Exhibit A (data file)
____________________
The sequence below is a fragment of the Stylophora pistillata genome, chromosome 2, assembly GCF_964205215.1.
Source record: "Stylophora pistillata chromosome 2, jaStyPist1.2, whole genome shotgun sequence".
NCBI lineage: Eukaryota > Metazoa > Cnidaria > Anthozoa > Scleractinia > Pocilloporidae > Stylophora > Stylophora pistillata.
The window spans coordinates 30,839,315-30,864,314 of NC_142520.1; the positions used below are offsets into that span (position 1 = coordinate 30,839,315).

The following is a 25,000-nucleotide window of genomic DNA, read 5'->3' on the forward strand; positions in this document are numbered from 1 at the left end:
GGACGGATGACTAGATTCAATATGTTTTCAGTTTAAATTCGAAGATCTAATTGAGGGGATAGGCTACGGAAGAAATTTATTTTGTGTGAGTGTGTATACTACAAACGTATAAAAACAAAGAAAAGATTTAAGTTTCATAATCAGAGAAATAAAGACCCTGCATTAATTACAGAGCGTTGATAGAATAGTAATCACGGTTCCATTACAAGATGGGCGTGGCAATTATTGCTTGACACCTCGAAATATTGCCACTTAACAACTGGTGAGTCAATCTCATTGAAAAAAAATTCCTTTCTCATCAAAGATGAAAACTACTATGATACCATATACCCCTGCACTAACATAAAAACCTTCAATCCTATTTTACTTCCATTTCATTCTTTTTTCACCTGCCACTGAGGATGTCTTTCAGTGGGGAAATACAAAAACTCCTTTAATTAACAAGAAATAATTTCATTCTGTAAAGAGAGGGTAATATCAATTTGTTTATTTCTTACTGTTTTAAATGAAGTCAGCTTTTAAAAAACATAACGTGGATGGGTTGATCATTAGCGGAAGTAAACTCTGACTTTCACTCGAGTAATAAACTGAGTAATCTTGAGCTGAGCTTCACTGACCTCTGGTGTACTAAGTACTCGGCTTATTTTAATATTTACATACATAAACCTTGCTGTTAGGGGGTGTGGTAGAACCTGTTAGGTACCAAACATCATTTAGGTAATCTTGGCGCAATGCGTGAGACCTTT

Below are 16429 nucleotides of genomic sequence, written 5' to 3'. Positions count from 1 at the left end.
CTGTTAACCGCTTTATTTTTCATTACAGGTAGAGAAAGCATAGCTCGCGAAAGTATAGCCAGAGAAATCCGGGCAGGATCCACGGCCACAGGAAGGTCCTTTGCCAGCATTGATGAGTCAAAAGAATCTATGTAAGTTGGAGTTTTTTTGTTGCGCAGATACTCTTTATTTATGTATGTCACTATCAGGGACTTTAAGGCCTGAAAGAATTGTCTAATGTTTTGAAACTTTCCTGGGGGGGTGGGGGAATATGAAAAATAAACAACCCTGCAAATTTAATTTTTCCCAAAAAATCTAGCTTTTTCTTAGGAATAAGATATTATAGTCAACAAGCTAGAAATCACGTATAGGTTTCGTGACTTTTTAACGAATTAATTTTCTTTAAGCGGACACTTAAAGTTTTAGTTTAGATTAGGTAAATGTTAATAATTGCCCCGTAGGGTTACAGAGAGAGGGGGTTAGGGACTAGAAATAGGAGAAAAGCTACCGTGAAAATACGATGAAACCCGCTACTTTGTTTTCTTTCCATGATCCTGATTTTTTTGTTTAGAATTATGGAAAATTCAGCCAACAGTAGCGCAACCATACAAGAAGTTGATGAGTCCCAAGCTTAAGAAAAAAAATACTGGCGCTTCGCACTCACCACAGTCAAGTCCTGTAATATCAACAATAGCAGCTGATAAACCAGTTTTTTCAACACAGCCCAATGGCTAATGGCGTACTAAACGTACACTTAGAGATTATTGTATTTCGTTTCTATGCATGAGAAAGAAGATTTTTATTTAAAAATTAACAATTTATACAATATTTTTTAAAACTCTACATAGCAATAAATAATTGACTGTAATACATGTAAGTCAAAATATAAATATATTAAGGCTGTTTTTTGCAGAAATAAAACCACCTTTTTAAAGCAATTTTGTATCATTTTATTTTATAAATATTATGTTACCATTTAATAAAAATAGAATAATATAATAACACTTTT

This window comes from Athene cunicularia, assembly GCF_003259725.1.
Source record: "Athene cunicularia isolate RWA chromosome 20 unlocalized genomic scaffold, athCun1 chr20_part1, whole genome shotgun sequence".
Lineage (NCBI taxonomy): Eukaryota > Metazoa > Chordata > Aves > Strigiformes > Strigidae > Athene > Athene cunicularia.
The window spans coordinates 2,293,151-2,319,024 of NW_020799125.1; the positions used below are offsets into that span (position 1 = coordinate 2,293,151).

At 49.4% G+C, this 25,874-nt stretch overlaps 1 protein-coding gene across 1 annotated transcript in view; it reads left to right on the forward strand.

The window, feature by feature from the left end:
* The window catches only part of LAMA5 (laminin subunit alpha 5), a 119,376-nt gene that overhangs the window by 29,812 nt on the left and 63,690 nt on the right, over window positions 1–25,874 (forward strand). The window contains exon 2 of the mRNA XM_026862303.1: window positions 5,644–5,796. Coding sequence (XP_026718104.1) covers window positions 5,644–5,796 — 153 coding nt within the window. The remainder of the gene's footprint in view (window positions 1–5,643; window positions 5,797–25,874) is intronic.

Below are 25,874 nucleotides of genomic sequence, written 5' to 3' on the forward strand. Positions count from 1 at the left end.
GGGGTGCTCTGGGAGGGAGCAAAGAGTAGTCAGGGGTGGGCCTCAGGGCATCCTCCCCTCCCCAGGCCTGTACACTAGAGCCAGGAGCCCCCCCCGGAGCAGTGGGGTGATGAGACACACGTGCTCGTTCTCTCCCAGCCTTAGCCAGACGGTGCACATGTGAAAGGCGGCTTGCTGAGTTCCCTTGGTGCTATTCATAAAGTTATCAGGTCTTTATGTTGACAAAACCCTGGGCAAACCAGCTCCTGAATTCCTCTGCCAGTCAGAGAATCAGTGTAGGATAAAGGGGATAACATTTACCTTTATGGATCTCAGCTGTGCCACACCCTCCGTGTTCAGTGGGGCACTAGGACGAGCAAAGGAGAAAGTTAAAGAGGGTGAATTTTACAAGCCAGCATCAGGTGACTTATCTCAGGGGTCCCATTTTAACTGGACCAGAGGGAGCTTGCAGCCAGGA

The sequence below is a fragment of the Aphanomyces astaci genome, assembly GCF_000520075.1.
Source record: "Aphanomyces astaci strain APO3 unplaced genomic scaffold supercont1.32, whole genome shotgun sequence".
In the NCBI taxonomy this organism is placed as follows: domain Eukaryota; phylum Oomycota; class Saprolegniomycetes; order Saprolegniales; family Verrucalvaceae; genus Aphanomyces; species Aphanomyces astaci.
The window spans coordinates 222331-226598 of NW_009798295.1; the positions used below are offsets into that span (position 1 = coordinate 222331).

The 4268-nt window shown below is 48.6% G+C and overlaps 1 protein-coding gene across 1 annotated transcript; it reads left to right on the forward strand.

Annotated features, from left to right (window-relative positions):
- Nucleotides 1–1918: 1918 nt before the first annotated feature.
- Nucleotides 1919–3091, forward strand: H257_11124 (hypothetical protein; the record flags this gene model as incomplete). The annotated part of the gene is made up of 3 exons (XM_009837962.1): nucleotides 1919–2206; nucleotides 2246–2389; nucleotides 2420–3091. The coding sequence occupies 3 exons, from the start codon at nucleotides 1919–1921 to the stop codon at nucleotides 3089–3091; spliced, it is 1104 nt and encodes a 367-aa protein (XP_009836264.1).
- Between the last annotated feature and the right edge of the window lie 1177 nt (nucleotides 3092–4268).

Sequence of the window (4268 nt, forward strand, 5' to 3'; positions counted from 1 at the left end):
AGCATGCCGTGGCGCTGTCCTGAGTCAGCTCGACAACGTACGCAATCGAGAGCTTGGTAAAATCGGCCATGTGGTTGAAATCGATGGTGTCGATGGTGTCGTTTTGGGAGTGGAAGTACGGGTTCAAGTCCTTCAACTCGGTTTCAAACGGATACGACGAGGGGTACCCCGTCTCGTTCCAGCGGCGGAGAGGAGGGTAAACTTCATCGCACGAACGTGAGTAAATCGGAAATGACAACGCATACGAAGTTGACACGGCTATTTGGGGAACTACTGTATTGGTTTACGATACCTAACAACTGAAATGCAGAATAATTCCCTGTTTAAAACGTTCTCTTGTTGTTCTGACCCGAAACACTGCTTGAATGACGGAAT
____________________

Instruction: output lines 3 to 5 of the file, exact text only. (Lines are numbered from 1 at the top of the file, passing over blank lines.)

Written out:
NCBI lineage: Eukaryota > Metazoa > Cnidaria > Anthozoa > Scleractinia > Pocilloporidae > Stylophora > Stylophora pistillata.
The window spans coordinates 30,839,315-30,864,314 of NC_142520.1; the positions used below are offsets into that span (position 1 = coordinate 30,839,315).

The following is a 25,000-nucleotide window of genomic DNA, read 5'->3' on the forward strand; positions in this document are numbered from 1 at the left end: